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Incidents common to Vietnam

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Alisha Rosas, Editor in Chief

Alisha Rosas, Editor in Chief

A little girl running from a napalm raid, monks setting themselves ablaze and numerous massacres are Vietnam War images that have scarred America, her people and wars forever.

Now in 2001, newspapers revealed one more ugly tally mark against the Vietnam War. What I fail to understand is what is shocking about former Nebraska senator and governor Bob Kerrey’s recent confession that he ordered the murder of innocent people in Vietnam?

War, in any form, is not pretty. However, Vietnam, from the very beginning, was a different war. It was a war that found its foundation based on a fear factor. The “domino effect” of communism plucked our young men from their homes and sent them into a different world, a world that many were not prepared to enter.

Kerrey was one of those young men 32 years ago. It all began when the 25-year-old Navy lieutenant and his seven-man Navy SEAL team began shooting after they were shot at, at who they assumed were Viet Cong soldiers.

As soldiers approached the aftermath of the raid, they realized that all who were dead were women, children and old men. Kerrey received the Bronze Star for the engagement. Until recently, the truth remained hidden in Kerrey and his fellow men’s consciences of the true victims. However, what can only be described as a Vietnam raid gone wrong in the MeKong Delta, is only significant to America now because of Kerrey’s political standing.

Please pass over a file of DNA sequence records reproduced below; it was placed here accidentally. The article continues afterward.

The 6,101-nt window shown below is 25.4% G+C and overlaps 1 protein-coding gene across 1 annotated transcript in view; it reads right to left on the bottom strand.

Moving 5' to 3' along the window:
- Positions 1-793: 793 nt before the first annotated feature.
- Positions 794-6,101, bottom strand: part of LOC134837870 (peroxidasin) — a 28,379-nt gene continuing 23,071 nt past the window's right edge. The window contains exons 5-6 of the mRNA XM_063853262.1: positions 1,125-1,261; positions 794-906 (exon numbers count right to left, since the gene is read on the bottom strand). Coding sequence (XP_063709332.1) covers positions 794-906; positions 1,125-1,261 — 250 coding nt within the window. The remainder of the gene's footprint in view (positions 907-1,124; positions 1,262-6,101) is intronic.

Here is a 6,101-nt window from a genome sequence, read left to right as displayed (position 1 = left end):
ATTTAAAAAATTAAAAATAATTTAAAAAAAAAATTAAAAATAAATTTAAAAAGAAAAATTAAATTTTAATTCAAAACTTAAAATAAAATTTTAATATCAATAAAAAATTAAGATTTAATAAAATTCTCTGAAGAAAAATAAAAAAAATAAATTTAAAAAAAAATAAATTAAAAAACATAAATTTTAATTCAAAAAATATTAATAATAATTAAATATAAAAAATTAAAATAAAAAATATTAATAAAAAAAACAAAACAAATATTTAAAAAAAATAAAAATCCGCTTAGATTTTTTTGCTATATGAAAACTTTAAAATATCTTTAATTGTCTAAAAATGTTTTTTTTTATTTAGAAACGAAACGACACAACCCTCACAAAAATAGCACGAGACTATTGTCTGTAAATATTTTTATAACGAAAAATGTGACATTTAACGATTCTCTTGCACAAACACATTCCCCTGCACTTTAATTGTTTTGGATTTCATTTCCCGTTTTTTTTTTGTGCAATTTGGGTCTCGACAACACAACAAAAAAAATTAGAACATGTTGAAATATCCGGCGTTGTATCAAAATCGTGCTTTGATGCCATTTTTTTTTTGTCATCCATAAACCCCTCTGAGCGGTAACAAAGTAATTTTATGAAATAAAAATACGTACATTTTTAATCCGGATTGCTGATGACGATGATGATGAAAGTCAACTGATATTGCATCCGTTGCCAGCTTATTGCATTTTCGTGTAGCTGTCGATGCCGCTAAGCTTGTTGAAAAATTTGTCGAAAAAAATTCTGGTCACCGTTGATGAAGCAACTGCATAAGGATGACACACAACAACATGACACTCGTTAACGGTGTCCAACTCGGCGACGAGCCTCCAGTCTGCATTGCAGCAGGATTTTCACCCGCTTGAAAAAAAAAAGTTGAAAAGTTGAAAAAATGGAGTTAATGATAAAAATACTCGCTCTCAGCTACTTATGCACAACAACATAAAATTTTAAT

After all, what do people think happens in war? This incident involving Kerrey is not an isolated one.

Less than two years ago, a group of ex-GIs admitted to killing 300 innocent civilians during the Korean War. For about two weeks, this was big news. The Army investigated, but in the end nothing was done, and people quickly forgot and moved to another leading story.

During the Vietnam War, when a brutal attack made by U.S. Marines on the hamlet of Cam Ne occurred, CBS brought Morley Safer’s reports into American homes to reveal the truth.

In 1968, another search-and-destroy mission resulted in a massacre killing of 300 innocent villagers by American soldiers. Lt. William Calley, who led the My Lai attack, spent five years in prison for the 300 murders.

Hundreds of thousands of American men fought in Vietnam, and because of the effects the war had on them, many do not discuss it. Some veterans committed suicide while others removed themselves from society after returning home. Any of the men may have been ordered to maul innocent Vietnamese, others may have witnessed incidents, yet they are not being interviewed everyday.

Revealing the truth behind such an incident only makes members of today’s generation shake their heads at what truly went on in Vietnam. It only makes Americans wonder how many other incidents are hidden in the souls of Vietnam Vets, the men who, unlike World War II fighters who were welcomed home, were called baby killers.

I do not believe that Kerrey should give his medal back for his night in Thanh Phong, because Vietnam has never offered any real heroes. It only has brought victims of war into the light. Taking the medal will not change what happened. Besides, Kerrey is not the only Vietnam Vet with regrets. If all were revealed, imagine how many other medals would be taken away from veterans.

Incidents, like Kerrey’s, cannot be justified, yet they happen. Americans should not forget that it was this nation’s government that sent their sons, brothers and husbands to fight-drafted in babies at the age of 18-who for many, probably did not fully understand why it was they were fighting in the first place. It was the same nation’s military that trained its soldiers to survive at whatever the cost.

Soldiers are not trained to think, then shoot. They are trained to survive. If we are not prepared to hear the gruesome stories of how wars can turn good men into monsters, then this country is not one strong enough to accept the consequences of war and has no business involving itself in one again.

Alisha Rosas, a junior journalism major, is editor in chief of the Campus Times. She can be reached by e-mail at

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